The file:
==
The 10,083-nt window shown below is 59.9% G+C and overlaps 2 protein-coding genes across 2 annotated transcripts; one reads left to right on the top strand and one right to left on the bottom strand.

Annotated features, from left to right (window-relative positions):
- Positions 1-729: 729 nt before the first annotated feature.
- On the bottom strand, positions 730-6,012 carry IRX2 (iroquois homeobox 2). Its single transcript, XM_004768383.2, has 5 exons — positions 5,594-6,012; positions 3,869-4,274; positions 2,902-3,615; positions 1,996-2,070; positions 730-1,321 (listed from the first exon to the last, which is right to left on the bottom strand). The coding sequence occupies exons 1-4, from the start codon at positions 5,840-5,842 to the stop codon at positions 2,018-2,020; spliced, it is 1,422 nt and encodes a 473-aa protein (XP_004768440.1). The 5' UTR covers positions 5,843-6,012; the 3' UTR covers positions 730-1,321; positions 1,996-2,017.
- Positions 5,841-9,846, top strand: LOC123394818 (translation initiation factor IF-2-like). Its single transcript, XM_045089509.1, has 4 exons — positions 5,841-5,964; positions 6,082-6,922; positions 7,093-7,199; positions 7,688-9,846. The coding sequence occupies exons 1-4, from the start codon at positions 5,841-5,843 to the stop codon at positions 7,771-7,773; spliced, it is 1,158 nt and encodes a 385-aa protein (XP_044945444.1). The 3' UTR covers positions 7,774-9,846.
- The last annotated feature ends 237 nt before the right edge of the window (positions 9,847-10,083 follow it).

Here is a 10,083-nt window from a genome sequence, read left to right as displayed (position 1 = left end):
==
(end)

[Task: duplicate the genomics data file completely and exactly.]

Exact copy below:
The 10,083-nt window shown below is 59.9% G+C and overlaps 2 protein-coding genes across 2 annotated transcripts; one reads left to right on the top strand and one right to left on the bottom strand.

Annotated features, from left to right (window-relative positions):
- Positions 1-729: 729 nt before the first annotated feature.
- On the bottom strand, positions 730-6,012 carry IRX2 (iroquois homeobox 2). Its single transcript, XM_004768383.2, has 5 exons — positions 5,594-6,012; positions 3,869-4,274; positions 2,902-3,615; positions 1,996-2,070; positions 730-1,321 (listed from the first exon to the last, which is right to left on the bottom strand). The coding sequence occupies exons 1-4, from the start codon at positions 5,840-5,842 to the stop codon at positions 2,018-2,020; spliced, it is 1,422 nt and encodes a 473-aa protein (XP_004768440.1). The 5' UTR covers positions 5,843-6,012; the 3' UTR covers positions 730-1,321; positions 1,996-2,017.
- Positions 5,841-9,846, top strand: LOC123394818 (translation initiation factor IF-2-like). Its single transcript, XM_045089509.1, has 4 exons — positions 5,841-5,964; positions 6,082-6,922; positions 7,093-7,199; positions 7,688-9,846. The coding sequence occupies exons 1-4, from the start codon at positions 5,841-5,843 to the stop codon at positions 7,771-7,773; spliced, it is 1,158 nt and encodes a 385-aa protein (XP_044945444.1). The 3' UTR covers positions 7,774-9,846.
- The last annotated feature ends 237 nt before the right edge of the window (positions 9,847-10,083 follow it).

Here is a 10,083-nt window from a genome sequence, read left to right as displayed (position 1 = left end):